You hear a lot about mindfulness these days.
Mindfulness is a therapeutic technique for creating a conscious awareness of being in the present moment.
Now, if you couple mindfulness with employee recognition, you will have a greater awareness of the things people are doing around you that merit being acknowledged and appreciated.
By creating more empathetic feelings toward the people you work with you can also show more caring concern for the positive and negative life events that affect them and their families.
You can become better at acknowledging and accepting your own thoughts and feelings, having an environmental awareness, all in a non-judgmental way.
It only takes a few things each day to keep a recognition focus. (more…)
You and I need to learn how to truly value people and their contributions.
When we respect and acknowledge people properly for the effort they make, giving recognition demonstrates our respect for them and shows they are truly worthy of our time.
I have written before how giving recognition does not take very much time to do. Yet, it is the number one reason, or barrier, for why people don’t give recognition.
Making recognition a part of your DNA – means following a consistent, systematic approach to how, and when, you give people recognition.
Many years ago the late business management guru, Peter Drucker, purportedly said, “Culture eats strategy for breakfast.”
While there is still debate as to whether Drucker actually said the line or not, it was attributed to him by Mark Fields in 2006, and he later became the chief executive of the Ford Motor Company.
At the time Drucker probably made this statement there was a lot of talk about business strategy in the Ivy League business schools.
His point was well taken that you should never neglect culture.
However, as the authors Boris Groysberg, Jeremiah Lee, Jesse Price and J. Yo-Jud Cheng, of the recent Harvard Business Review article on The Leader’s Guide to Corporate Culture, point out, a strong organizational culture can be detrimental when misaligned with strategy. (more…)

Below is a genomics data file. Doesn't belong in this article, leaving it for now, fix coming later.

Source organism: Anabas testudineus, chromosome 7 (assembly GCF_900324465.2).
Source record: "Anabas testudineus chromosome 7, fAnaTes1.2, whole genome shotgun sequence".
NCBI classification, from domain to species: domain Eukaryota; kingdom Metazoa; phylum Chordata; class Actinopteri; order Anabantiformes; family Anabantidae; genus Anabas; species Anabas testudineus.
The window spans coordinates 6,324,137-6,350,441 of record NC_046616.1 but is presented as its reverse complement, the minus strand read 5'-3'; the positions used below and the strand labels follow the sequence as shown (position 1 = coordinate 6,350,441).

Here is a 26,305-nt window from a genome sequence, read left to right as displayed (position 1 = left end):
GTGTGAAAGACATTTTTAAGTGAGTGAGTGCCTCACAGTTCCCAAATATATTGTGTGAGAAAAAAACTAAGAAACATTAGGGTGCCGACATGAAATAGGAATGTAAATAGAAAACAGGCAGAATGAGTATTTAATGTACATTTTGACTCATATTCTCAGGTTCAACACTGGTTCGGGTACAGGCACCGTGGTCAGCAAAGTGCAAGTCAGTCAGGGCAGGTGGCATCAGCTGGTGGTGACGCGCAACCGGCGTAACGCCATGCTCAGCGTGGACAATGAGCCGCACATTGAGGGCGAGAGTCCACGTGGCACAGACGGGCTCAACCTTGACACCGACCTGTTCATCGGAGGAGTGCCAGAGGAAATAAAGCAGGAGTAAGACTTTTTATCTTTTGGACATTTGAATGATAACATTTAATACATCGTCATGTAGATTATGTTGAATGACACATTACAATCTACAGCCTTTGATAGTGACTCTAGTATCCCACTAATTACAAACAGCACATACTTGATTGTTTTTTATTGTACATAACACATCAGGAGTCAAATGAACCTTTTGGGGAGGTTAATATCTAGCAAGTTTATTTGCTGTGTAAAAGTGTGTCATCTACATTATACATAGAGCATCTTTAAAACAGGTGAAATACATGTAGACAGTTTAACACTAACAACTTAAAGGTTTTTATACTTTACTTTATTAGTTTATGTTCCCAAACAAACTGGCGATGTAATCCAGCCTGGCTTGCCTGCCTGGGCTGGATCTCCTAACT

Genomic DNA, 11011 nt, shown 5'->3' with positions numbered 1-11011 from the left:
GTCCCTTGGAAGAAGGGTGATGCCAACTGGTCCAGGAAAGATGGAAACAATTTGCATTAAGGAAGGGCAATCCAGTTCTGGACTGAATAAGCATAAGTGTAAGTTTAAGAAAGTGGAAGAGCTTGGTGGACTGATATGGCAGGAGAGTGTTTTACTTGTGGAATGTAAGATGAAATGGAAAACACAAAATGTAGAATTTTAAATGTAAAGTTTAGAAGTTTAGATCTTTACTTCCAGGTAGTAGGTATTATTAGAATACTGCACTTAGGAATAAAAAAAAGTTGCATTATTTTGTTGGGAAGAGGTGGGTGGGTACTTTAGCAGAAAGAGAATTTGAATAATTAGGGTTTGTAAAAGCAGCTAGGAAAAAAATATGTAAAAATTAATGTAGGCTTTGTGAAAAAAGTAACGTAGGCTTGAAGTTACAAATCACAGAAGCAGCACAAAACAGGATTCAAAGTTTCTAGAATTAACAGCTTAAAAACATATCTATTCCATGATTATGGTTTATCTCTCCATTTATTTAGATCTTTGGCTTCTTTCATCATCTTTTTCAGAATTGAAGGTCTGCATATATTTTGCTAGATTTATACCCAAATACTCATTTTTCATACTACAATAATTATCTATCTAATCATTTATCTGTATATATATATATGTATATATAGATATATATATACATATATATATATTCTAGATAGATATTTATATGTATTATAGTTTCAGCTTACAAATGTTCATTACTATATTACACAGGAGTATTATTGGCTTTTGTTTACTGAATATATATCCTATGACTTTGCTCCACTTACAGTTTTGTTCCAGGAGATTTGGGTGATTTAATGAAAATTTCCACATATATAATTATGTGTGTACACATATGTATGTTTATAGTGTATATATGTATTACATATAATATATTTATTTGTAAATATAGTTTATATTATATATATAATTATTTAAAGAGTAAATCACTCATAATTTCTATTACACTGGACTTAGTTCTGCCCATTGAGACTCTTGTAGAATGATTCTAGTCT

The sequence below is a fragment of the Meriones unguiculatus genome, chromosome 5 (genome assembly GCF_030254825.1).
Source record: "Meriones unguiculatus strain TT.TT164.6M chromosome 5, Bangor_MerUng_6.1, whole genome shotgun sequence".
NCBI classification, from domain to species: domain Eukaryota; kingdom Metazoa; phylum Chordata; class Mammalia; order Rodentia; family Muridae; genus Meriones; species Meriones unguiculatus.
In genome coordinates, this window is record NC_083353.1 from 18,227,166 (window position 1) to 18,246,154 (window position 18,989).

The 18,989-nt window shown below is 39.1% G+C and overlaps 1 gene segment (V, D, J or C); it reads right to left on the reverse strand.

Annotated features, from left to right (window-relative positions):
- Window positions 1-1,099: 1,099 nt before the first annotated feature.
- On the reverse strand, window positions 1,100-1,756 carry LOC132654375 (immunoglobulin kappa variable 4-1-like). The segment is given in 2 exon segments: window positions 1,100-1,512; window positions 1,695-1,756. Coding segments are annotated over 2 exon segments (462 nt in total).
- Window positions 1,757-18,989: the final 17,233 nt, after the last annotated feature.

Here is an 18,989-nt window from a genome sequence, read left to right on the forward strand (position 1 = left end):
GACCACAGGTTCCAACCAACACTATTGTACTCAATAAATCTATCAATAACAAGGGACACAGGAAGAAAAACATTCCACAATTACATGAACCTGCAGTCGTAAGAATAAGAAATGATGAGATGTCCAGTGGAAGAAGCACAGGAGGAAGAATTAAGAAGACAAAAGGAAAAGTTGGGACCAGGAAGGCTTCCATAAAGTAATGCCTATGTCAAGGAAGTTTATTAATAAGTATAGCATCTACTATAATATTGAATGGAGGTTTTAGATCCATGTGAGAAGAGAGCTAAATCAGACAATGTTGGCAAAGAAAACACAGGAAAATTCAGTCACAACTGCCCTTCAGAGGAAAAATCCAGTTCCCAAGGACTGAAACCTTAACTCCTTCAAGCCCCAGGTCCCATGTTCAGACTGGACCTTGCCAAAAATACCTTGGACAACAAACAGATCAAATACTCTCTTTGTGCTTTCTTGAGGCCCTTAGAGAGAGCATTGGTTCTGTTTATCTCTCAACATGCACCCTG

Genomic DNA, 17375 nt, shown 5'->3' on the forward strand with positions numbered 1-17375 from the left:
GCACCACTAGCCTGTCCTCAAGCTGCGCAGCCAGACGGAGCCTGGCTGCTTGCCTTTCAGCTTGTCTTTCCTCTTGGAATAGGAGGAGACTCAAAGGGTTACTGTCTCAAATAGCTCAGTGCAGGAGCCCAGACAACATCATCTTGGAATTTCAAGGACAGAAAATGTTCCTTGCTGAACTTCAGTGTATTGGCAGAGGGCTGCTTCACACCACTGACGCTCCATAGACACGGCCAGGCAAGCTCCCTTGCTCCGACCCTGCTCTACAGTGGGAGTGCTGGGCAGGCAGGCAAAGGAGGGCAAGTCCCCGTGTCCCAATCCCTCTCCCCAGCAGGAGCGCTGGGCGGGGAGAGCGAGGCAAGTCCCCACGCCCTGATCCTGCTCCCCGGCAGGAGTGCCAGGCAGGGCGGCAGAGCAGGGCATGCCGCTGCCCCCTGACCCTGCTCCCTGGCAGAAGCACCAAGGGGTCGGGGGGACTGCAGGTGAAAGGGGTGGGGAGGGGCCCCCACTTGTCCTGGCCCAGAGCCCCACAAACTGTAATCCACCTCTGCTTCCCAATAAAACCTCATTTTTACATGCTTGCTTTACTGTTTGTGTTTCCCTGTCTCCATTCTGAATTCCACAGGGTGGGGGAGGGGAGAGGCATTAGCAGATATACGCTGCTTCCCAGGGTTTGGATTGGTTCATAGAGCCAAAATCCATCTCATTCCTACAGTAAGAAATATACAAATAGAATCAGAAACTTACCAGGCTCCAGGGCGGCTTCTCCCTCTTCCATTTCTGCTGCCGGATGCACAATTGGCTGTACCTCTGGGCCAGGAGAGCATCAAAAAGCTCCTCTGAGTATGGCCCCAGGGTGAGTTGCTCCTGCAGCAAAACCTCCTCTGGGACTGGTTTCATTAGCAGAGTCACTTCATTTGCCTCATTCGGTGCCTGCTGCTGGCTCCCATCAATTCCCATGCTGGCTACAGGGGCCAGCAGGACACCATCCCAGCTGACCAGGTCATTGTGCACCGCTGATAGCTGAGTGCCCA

Recognition Tip #42: Take time to ask people for their recognition preferences.
Create an informal sit-down opportunity and learn about an individual’s goals and what motivates them at work. When the comfort level is present, ask them what they like and don’t like with the recognition they receive from you. Discover their preferred frequency of recognition and how they best like to be appreciated.
There’s one thing that online recognition programs can do for you over the regular, everyday interactive recognition practices.
Recognition programs produce data – lots of data.
And that’s why I want to highlight 3 factors around recognition data that all begin with the letter “V”.
Understanding them should help you see the benefit you can obtain from them if you’re not already drawing upon them. (more…)
Whether an inside job or working from the outside in, motivation on the job is no easy task.
I have always loved the simple explanation for motivation that it is your “motive” to action.
This made me think of the sign I saw the other day that said, “I dream of a better world where chickens can cross the road without having their motives questioned.”
However, motivation from a scientific viewpoint, is always described as the psychological factors we all have such as needs, desires, wants, or drives within us that cause us to do the things we do each and every day.
The tricky part is applying this oft-misunderstood concept on the job. (more…)
Photo by freestocks.org on Unsplash
It is always fascinating to see the written posts that resonate the most with readers and I often make some attempt to analyze the reasons why.
Below are the Top 10 Authentic Recognition Posts for 2017 in ascending order. (more…)